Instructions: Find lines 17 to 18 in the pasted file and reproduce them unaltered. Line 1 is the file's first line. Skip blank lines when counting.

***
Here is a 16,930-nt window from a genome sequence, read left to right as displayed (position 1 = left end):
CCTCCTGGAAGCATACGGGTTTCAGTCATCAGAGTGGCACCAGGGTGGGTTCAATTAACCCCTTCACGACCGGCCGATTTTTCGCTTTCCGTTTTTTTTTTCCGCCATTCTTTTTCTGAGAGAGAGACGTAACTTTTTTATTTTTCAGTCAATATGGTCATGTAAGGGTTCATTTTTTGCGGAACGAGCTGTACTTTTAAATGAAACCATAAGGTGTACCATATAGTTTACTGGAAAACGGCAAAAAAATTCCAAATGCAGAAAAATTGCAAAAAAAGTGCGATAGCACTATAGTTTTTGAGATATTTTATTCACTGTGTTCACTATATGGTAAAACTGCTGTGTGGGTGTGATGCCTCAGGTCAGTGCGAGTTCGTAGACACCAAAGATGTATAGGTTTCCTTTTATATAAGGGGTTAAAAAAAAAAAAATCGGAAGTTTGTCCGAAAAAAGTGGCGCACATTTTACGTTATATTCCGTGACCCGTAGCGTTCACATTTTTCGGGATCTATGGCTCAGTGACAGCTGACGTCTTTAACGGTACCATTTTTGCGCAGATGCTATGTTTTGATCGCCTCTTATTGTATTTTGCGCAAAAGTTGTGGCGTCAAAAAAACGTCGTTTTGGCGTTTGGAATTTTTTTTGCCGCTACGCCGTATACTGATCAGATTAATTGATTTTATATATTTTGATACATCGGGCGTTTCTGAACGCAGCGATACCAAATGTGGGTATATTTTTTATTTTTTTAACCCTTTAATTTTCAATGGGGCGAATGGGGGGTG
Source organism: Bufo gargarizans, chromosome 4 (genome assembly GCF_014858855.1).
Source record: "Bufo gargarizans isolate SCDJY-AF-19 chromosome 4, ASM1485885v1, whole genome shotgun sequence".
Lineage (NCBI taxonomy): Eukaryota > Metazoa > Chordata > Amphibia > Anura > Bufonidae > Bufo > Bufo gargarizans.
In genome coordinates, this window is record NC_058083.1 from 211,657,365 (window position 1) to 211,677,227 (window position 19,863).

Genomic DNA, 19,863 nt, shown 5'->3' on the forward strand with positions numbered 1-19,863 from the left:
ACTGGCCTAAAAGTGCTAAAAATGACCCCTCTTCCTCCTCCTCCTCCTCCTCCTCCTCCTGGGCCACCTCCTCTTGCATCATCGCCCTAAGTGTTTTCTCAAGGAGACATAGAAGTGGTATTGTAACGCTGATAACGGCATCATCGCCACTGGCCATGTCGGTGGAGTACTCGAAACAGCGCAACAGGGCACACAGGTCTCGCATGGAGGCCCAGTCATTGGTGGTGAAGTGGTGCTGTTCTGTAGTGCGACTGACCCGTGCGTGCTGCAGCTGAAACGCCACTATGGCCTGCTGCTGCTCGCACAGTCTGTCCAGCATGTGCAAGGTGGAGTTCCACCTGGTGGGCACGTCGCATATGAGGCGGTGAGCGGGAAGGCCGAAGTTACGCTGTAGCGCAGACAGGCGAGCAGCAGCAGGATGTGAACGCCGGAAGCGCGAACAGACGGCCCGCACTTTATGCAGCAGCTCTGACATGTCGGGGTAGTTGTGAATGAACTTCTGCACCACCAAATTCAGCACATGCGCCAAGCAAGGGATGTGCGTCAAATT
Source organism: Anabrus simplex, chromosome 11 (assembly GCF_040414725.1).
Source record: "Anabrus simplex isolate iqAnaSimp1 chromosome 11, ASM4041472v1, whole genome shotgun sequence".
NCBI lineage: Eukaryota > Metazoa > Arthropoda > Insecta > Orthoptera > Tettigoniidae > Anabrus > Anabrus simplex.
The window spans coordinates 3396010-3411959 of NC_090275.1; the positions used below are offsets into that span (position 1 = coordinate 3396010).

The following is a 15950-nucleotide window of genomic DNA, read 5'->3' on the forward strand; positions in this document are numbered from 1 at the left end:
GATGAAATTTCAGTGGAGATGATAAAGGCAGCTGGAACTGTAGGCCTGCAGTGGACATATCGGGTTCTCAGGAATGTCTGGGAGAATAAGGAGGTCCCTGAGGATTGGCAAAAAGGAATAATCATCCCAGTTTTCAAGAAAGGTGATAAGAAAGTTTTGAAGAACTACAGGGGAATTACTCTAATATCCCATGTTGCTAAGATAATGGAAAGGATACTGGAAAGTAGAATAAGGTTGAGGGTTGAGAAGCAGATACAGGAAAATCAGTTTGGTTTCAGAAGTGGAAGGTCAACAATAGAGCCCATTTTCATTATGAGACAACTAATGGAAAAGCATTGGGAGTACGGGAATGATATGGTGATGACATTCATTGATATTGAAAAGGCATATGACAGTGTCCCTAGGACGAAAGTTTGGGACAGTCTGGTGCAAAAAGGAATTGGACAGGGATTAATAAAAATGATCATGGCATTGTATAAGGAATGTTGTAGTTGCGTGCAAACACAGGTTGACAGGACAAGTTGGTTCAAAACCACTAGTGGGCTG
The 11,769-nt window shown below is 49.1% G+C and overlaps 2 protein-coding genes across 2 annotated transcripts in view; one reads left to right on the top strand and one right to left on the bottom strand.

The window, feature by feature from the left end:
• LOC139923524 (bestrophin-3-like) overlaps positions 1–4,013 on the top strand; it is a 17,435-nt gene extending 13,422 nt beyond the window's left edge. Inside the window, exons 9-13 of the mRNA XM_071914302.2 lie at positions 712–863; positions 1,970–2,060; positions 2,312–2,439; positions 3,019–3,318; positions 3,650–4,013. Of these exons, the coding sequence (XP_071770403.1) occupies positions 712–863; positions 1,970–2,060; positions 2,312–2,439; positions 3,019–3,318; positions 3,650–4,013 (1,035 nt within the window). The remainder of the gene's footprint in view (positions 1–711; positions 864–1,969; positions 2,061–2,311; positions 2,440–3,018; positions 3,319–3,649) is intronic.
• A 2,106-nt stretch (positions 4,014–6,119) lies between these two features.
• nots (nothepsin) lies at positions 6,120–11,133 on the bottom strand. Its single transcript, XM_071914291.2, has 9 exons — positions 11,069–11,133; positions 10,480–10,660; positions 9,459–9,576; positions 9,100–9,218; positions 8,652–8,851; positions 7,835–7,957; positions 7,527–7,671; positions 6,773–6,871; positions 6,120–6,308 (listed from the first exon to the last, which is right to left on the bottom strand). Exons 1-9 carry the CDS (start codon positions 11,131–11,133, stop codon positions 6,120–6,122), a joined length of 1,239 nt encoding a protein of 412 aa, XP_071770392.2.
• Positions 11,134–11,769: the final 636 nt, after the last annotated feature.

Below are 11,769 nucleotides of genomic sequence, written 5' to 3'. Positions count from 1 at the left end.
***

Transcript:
• LOC139923524 (bestrophin-3-like) overlaps positions 1–4,013 on the top strand; it is a 17,435-nt gene extending 13,422 nt beyond the window's left edge. Inside the window, exons 9-13 of the mRNA XM_071914302.2 lie at positions 712–863; positions 1,970–2,060; positions 2,312–2,439; positions 3,019–3,318; positions 3,650–4,013. Of these exons, the coding sequence (XP_071770403.1) occupies positions 712–863; positions 1,970–2,060; positions 2,312–2,439; positions 3,019–3,318; positions 3,650–4,013 (1,035 nt within the window). The remainder of the gene's footprint in view (positions 1–711; positions 864–1,969; positions 2,061–2,311; positions 2,440–3,018; positions 3,319–3,649) is intronic.
• A 2,106-nt stretch (positions 4,014–6,119) lies between these two features.